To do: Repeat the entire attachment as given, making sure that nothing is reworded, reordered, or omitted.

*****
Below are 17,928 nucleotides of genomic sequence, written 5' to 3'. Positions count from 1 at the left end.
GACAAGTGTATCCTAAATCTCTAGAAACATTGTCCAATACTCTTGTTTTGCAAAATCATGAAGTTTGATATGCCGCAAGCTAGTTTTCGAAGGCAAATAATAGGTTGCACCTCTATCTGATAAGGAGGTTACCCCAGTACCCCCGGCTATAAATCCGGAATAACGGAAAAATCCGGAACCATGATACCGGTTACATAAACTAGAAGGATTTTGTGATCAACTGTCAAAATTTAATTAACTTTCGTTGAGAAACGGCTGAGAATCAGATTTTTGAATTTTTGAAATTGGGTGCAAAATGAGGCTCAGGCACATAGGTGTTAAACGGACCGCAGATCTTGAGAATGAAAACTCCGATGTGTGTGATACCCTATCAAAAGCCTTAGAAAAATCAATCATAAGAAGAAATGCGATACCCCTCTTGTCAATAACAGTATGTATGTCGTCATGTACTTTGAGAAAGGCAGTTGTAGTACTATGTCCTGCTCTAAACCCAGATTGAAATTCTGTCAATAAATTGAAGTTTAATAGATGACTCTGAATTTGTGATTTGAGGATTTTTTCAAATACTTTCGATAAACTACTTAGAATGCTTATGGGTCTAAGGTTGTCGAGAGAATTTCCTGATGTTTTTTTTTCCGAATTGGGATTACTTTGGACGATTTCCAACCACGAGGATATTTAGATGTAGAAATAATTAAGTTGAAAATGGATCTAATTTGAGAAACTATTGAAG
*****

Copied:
Below are 17,928 nucleotides of genomic sequence, written 5' to 3'. Positions count from 1 at the left end.
GACAAGTGTATCCTAAATCTCTAGAAACATTGTCCAATACTCTTGTTTTGCAAAATCATGAAGTTTGATATGCCGCAAGCTAGTTTTCGAAGGCAAATAATAGGTTGCACCTCTATCTGATAAGGAGGTTACCCCAGTACCCCCGGCTATAAATCCGGAATAACGGAAAAATCCGGAACCATGATACCGGTTACATAAACTAGAAGGATTTTGTGATCAACTGTCAAAATTTAATTAACTTTCGTTGAGAAACGGCTGAGAATCAGATTTTTGAATTTTTGAAATTGGGTGCAAAATGAGGCTCAGGCACATAGGTGTTAAACGGACCGCAGATCTTGAGAATGAAAACTCCGATGTGTGTGATACCCTATCAAAAGCCTTAGAAAAATCAATCATAAGAAGAAATGCGATACCCCTCTTGTCAATAACAGTATGTATGTCGTCATGTACTTTGAGAAAGGCAGTTGTAGTACTATGTCCTGCTCTAAACCCAGATTGAAATTCTGTCAATAAATTGAAGTTTAATAGATGACTCTGAATTTGTGATTTGAGGATTTTTTCAAATACTTTCGATAAACTACTTAGAATGCTTATGGGTCTAAGGTTGTCGAGAGAATTTCCTGATGTTTTTTTTTCCGAATTGGGATTACTTTGGACGATTTCCAACCACGAGGATATTTAGATGTAGAAATAATTAAGTTGAAAATGGATCTAATTTGAGAAACTATTGAAG